MOSCOW – Prime Minister Vladimir Putin on Friday visited the site of the Siberia power plant accident that killed 47 workers and promised compensation for their families and those of 28 others still missing.
Putin urged RusHydro, the owner of the massive Sayano-Shushenskaya hydroelectric plant, to compensate the families of the dead and missing equally. RusHydro has already pledged to pay 1 million rubles ($31,300) to the families of the dead.
Putin acknowledged there is little hope anyone could still be alive after four days in near-freezing waters.
"We can see what's happened — let's not pretend," Putin told officials in televised remarks after touring the plant, where a powerful explosion on Monday blew out walls and caused the turbine room at Russia's largest power plant to flood.
Putin promised to match the company's payouts with federal money to help families affected by this "huge tragedy."
"I've just talked to the rescue workers. They have seen it all but say that nerves fail them (here)," Putin said.
More than 1,000 rescue workers were searching the huge plant that straddles the Yenisei River. Dmitry Kudryavtsev, a spokesman for the Emergency Situations Ministry, said 47 workers were confirmed dead after rescuers found bodies in the destroyed engine room and more in another flooded room that was drained Friday.
The cause of the accident is unclear but officials cited a faulty turbine and a rise of pressure in the pipes as possible triggers.
Authorities have ruled out terrorism as a cause. However, a Chechen rebel group claimed Friday that it had sabotaged the plant by placing an explosive in the turbine room.
The statement from the group calling itself the Riyadus Salikhin Martyrs' Brigade was posted on a Web site sympathetic to Chechen rebels. The claim could not be independently confirmed.
Federal investigators later issued a statement reaffirming that experts had checked the plant for traces of explosives and found none.
Chechen rebels have a history of claiming responsibility for serious industrial accidents in Russia, but Russia's aging infrastructure has been seen as the main cause.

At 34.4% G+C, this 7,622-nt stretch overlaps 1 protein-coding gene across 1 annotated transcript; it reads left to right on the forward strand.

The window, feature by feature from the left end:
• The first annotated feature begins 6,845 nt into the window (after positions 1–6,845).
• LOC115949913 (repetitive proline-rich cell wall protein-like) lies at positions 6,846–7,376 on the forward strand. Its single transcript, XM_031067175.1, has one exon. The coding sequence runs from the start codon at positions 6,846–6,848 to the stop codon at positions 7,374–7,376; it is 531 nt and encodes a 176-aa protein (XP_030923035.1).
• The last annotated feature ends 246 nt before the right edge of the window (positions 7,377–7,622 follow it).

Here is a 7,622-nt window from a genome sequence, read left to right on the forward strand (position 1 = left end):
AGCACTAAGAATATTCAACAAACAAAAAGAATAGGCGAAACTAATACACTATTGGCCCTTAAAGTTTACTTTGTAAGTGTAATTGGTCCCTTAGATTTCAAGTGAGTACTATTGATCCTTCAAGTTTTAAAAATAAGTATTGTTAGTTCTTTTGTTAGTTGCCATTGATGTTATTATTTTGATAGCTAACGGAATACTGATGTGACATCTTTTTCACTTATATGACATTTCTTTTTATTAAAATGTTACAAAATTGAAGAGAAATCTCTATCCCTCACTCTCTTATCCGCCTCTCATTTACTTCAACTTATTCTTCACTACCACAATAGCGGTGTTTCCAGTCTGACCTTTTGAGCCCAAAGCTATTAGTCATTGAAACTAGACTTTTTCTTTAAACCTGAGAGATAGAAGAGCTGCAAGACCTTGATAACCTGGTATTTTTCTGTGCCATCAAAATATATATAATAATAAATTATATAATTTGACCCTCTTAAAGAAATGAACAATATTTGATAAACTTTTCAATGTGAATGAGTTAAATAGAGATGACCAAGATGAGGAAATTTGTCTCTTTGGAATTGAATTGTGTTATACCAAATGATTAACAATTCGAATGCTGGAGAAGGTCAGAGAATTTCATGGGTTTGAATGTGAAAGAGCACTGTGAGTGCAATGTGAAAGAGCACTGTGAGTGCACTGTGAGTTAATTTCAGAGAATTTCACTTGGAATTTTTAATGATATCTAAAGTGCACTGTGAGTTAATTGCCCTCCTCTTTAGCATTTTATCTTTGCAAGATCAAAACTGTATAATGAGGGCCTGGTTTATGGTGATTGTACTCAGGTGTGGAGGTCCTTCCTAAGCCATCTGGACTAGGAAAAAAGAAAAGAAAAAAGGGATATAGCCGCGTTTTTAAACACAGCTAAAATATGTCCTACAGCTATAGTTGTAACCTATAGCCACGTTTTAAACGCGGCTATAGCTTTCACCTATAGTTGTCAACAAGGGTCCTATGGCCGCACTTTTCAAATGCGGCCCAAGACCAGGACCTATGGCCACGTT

Putin said earlier that the Sayano-Shushenskaya accident highlighted the need to invest in critical parts of Russia's crumbling infrastructure and called for both workers and companies to pay closer attention to safety.
"In our country ... discipline in dealing with technology is very low," he said.
The plant supplies about 10 percent of Siberia's energy needs, including several major aluminum smelters belonging to Rusal, the world's largest aluminum producer. It has been shut down since the accident and could be out of service for a significant time. Repairs are estimated to take from two to four years.
Siberian electricity prices on local stock markets have skyrocketed since the accident. Putin warned about "an inevitable increase" but also suggested the government would temporarily regulate wholesale electricity prices to manage the hike.
Russian bloggers and some newspaper columnists have criticized the disaster and the rescue efforts. The country's top emergency response official, Sergei Shoigu, lashed out at bloggers, saying they were spreading panic and misinformation.
"These guys need to be punished severely," he told government newspaper Rossisskaya Gazeta.
Regional prosecutors already have confiscated the computer, mobile phone and apartment key for local blogger Mikhail Afanasyev, accusing him of slandering officials and rescuers.